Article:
Sep 30, 2013
I am heading off to the Czech Republic with my 13-year-old son Nathan to attend the rededication of an old synagogue in Ckyne, southern Bohemia. Our first stop is Prague, the capital city where my great-grandmother Pauline Nachod was born in 1848.
I have been to Prague before. The first time was when I was a teenager, during the Communist era. At that time, getting a visa to enter the country was difficult and tours were very constrained. Interaction with ordinary Czechs was pretty much out of the question. I returned to Prague in 1991, after taking the bar exam. Following a brief lunch with my aunt Nuria’s friend, the musicologist Ivan Vojtech, I tried to track down a cousin of my paternal grandmother Gertrud Kolisch. I looked in the café’s old telephone book that had not been updated in twenty years and found Dr. Rudolf Kolisch. So I called the number. The young man who answered (I later learned he was just 15) did not speak English, nor French, but uttered a few words in German before hanging up on me. “My grandfather is dead. My mother is not here.”
Traveling alone and having nothing better to do, I took the address in the old phone book and decided to try to see if I could find my cousins. I took the bus to the outskirts of town, to a residential park filled with 10-story apartment buildings. When I finally found the building matching the address I scanned the intercom directory. No Kolisch. My grandfather is dead, the boy had told me. His mother wasn’t home. So the apartment must be listed under the mother’s married name.
Well, I had come this far. Undeterred, I went over to the sandbox playground next to the building. Some young folks about my age (25) were playing with their babies in the sandbox. I asked if they spoke English. No luck. French? No. German? No again. One of them spoke a little Russian, but my four weeks of Russian in seventh grade didn’t get me very far. So I took out a little notebook and drew a picture of my family tree, up through my father to his mother and her father, then sideways over to his brother down to his son and then to ?, the woman in the building. They understood enough and ran to get the help of an old lady in a nearby building. She spoke German with me and told me she would call my cousin. In a little while I was ushered into the building and introduced to my cousin’s neighbor, with whom I conversed for nearly an hour in French. Who knew I could even speak French? I thought I had forgotten it all.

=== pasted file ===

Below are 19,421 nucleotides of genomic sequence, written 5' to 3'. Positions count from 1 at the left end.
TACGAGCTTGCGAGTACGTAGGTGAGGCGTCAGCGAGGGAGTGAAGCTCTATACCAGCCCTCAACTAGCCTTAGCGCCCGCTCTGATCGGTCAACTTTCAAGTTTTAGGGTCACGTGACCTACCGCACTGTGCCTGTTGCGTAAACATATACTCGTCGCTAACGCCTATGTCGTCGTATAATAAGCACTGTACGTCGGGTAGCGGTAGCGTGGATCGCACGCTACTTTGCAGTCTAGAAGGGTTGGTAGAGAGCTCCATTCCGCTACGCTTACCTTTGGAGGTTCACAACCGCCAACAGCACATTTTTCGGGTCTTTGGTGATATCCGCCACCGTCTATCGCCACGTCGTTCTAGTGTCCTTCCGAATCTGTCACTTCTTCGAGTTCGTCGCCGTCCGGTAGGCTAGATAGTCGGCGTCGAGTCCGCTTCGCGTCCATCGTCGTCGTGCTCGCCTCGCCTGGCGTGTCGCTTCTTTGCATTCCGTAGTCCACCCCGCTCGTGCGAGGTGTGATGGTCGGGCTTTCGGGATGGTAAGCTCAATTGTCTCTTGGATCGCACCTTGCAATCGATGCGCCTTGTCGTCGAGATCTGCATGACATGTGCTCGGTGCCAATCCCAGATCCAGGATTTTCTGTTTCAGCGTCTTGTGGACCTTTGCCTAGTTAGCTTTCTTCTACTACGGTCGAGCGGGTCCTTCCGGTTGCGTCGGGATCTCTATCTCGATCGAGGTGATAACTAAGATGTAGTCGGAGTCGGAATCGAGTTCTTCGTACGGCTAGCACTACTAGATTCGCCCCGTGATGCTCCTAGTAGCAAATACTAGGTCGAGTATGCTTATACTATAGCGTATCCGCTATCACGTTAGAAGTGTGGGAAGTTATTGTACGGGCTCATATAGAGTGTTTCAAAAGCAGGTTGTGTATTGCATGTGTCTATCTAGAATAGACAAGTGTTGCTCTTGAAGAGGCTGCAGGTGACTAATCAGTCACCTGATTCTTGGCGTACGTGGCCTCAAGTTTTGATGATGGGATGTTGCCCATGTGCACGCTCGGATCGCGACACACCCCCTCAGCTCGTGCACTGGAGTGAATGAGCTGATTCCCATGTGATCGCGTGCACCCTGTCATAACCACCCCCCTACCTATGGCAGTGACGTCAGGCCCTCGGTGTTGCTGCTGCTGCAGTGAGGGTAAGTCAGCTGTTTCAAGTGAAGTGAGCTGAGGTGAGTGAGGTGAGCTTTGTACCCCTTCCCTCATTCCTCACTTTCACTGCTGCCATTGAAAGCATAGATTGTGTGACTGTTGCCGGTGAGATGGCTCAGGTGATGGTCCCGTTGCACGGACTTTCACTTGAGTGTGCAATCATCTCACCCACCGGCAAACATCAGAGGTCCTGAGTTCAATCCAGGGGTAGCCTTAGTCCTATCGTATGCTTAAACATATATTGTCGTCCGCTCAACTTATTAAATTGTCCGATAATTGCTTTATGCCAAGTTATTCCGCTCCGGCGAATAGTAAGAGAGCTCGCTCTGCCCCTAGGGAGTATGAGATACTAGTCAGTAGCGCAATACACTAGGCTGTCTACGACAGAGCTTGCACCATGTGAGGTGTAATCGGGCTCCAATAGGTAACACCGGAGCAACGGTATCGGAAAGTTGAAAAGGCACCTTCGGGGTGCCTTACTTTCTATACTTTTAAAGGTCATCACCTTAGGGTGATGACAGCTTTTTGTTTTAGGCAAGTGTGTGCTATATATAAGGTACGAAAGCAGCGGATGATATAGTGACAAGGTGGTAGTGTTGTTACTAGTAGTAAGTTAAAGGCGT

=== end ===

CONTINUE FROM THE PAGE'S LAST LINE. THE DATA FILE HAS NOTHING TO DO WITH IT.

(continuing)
Finally, my cousin Michaela Navratilova walked through the door. I don’t remember my grandmother, who died when I was just a baby, but from the photos I knew I could recognize that Michaela had the same face. No doubt she was a Kolisch. With tears in her eyes, we embraced. She had known of our existence, but had never communicated with us. Her father and brother had died over a decade earlier, and she felt herself completely cut off. With only her father’s books to remind her of the more cosmopolitan world before 1939, she had until the fall of communism in 1989 never seriously allowed herself to dream of traveling abroad or of meeting another member of her father’s family. And now here I was, opening the door for her to the outside world.
Michaela took care of me for the next several days, showed me the little cabin in the woods that her husband had built with the plum tree laden with fruit. We went hunting for mushrooms. At each one, she said “Hmm. I’ve never seen one like this before.” On the way back to the cabin, we stopped at the local gas station and she asked the woman who lived upstairs to come down and inspect our basket of mushrooms. Returning to the car with a smile, she assured me the old woman said they were all non-poisonous and edible. Not completely convinced, I let her son Tomas, the one who had answered my initial phone call, taste the stew first. When he didn’t drop dead, I ventured a taste and then dug in. For dessert, we ate dozens of homemade plum dumplings called Zwetschkenknödel in German.
I returned to Prague in 1996. Pam and I had just become engaged and she joined me on a trip to Vienna for a family reunion I had organized with the various branches of my family. Beforehand, I had planned a side trip through Moravia and Bohemia to visit the towns where my ancestors had lived. The plane landed in Vienna after a long flight and we immediately set off into Moravia in a rental car. Many hours later, we arrived at Kromeric, exhausted, and found a hotel. Waking up the next morning, eager to explore, we looked for our car. And looked. And looked. It was gone, taken during the night. The hotel claimed that the parking lot out front was not its responsibility, which was small comfort. I had been too tired to put the “club” on the wheel and bring the last bag up, the one with Pam’s dresses, to our room. She still hasn’t forgiven me for losing them.
After touring the bishop’s palace in Kromeric, we decided to go directly to Prague and boarded a train in nearby Holesov (birthplace of my great-grandfather Hermann Jellinek). The train stopped on the way in Pardubice (birth-place of my great-great grandmother Rosalie Reichmann). As we had no food or drink, I decided to get off the train while we are stopped at the station and buy something to drink at a small stand. I handed the woman a large bill, the only one I had, and she mumbled something in Czech and ran off to make change. As I waited for her to return, the whistle blew for the train to depart. I grabbed the change from the lady and ran for the train, just hopping on as the train gained speed and headed out of the station. By the time I got to our cabin and found Pam, the train was at full speed, and Pam was white as a sheet. Day one of the trip: car stolen, dresses stolen, and now alone on a train, not even certain where she was going. She thought I had abandoned her! Our stay in Prague was clouded by the difficulties of our first day. It took two days, until we arrived in Vienna, before Pam smiled again.